7/2/09

Ham

If I invest hundreds of dollars in a minimum diameter supersonic G-motor rocket that ends up going to nearly the end of the troposphere (just a slight exaggeration), it goes without saying that I will lose a lot of money. So I realized that it would be in my best interest to study amateur radio and go for my ham license this summer. Small transmitters can be placed in a rocket to aid in the tracking of it once it has landed.
By the way, a receiver costs somewhere in the ballpark of $399. Why does my interest in aerospace have to consume every penny? Why?

5 comments:

The EGE said...

My personal machbuster, yet to fly, cost me perhaps 10 bucks in parts for the body tube, balsa nose cone and weight, and streamer. I made the fins from scrap plywood I had and did a lot of work myself, although epoxy clay would have made it a lot simpler.

Of course, had I made it with blue tubes, plastic nose cone, higher-quality fins, etc, it could have easily reached 50 bucks.

Good luck with the ham stuff. I figure I've got no chance of finding mine myself from 5000 feet, so I'll launch it at NERRF with lots of people and just write my cell number on it.

DTH Rocket said...

The vehicle itself will definately cost under 50 bucks. But for this project I want to fly a pretty expensive altimeter (Parrot Featherweight, $159), so I obviously need a reliable way to find it again.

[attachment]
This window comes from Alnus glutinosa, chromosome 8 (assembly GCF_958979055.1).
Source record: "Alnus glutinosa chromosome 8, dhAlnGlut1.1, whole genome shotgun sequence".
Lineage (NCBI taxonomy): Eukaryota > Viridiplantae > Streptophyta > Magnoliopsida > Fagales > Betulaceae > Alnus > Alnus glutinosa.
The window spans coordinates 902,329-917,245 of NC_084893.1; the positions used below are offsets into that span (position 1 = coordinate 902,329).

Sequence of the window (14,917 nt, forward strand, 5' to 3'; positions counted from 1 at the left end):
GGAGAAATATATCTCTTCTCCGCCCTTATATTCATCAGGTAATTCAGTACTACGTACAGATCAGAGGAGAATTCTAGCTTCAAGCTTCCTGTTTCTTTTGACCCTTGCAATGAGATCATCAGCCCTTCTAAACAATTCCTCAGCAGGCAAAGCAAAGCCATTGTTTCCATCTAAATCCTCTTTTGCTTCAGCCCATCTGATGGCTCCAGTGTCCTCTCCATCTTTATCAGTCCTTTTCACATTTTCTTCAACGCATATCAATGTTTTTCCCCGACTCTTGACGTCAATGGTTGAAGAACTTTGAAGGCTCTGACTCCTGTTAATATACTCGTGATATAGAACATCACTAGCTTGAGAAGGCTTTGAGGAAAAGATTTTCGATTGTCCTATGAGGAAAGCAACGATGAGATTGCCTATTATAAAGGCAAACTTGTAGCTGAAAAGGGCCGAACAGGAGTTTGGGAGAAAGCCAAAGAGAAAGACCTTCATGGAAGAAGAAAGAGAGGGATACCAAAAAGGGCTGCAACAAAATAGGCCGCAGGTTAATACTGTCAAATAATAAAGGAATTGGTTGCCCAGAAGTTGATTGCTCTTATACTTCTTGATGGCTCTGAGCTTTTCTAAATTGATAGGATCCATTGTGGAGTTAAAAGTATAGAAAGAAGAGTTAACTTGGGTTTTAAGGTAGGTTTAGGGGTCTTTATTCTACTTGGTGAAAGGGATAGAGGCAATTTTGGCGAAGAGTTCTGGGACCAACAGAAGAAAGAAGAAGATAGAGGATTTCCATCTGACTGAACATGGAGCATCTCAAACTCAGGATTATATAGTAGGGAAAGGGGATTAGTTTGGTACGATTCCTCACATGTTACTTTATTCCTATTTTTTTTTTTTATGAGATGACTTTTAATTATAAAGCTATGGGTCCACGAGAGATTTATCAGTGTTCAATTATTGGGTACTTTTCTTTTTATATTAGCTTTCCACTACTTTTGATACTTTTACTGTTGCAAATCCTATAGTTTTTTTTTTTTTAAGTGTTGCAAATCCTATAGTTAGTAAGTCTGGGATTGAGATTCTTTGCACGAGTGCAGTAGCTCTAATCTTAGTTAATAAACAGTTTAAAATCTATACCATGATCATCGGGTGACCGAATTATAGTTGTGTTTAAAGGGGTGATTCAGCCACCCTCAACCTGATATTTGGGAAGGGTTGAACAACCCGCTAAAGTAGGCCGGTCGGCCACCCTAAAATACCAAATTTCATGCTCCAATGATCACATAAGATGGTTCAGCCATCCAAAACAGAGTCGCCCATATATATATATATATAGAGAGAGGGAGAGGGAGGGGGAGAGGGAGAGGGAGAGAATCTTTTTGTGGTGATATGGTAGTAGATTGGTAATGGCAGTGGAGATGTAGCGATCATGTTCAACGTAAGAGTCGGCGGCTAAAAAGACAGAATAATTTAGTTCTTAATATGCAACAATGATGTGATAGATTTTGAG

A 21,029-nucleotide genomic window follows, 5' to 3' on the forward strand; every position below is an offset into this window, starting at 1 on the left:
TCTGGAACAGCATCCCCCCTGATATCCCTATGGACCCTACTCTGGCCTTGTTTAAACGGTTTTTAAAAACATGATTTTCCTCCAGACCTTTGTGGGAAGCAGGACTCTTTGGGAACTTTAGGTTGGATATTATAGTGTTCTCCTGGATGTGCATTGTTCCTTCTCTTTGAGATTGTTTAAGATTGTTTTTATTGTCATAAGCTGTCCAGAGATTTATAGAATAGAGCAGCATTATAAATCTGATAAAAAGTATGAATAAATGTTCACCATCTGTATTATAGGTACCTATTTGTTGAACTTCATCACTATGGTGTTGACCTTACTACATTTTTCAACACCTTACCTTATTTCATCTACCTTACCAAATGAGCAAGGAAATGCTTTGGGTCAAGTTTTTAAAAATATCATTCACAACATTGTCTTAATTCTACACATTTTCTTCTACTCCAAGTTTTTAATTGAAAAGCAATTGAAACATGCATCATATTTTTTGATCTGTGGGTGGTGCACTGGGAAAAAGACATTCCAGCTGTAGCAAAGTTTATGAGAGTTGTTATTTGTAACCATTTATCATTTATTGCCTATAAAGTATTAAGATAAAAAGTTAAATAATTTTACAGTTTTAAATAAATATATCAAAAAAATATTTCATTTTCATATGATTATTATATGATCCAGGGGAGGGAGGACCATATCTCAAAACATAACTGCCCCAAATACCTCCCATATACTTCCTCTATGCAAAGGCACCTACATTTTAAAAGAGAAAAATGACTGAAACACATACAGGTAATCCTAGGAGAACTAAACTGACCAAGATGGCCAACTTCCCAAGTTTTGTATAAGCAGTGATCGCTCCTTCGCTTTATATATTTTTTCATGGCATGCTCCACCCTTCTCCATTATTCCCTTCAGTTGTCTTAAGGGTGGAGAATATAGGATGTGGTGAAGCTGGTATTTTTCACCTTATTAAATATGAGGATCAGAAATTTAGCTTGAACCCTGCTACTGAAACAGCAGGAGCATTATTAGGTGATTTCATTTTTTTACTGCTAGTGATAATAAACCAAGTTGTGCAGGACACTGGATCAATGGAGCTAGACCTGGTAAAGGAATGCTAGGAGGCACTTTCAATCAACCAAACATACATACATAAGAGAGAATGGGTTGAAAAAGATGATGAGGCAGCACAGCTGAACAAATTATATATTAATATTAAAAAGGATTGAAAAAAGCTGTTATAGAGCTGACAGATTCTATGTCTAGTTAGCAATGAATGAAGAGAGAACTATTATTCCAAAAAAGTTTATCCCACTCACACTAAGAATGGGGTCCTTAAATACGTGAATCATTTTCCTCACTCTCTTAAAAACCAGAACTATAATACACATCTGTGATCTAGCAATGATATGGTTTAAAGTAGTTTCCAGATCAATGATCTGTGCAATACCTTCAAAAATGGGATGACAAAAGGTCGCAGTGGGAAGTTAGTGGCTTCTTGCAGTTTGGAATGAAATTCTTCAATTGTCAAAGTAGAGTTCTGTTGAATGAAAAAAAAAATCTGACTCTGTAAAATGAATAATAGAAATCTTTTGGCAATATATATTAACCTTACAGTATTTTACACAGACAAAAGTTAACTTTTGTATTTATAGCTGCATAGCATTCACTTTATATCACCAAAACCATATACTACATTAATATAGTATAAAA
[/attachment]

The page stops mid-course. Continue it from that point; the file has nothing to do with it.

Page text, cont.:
The EGE said...

Oh, I see. I'd say for 400 bucks, though, you could get a lot more accurate finding method than directional radio - GPS transmitter perhaps?

R2K said...

I would consider making a disposable rocket and using a G80, so that if you do lose it, the costs are not too high really. Like the old 24mm machbuster kit that may have been before your time. I lost every single one of them, but they were only $15 each.

You can still lose a rocket with a transmitter in it, and then how much have you lost! :) Just something to consider.

Once you get to larger rockets, 38mm and up, you dont have the luxury of going disposable anymore.

DTH Rocket said...

Yes, the rocket itself should be rather disposable-ish, but as I said before, this project I want to be flying a 159 dollar payload, so it's imperative that I find it again.

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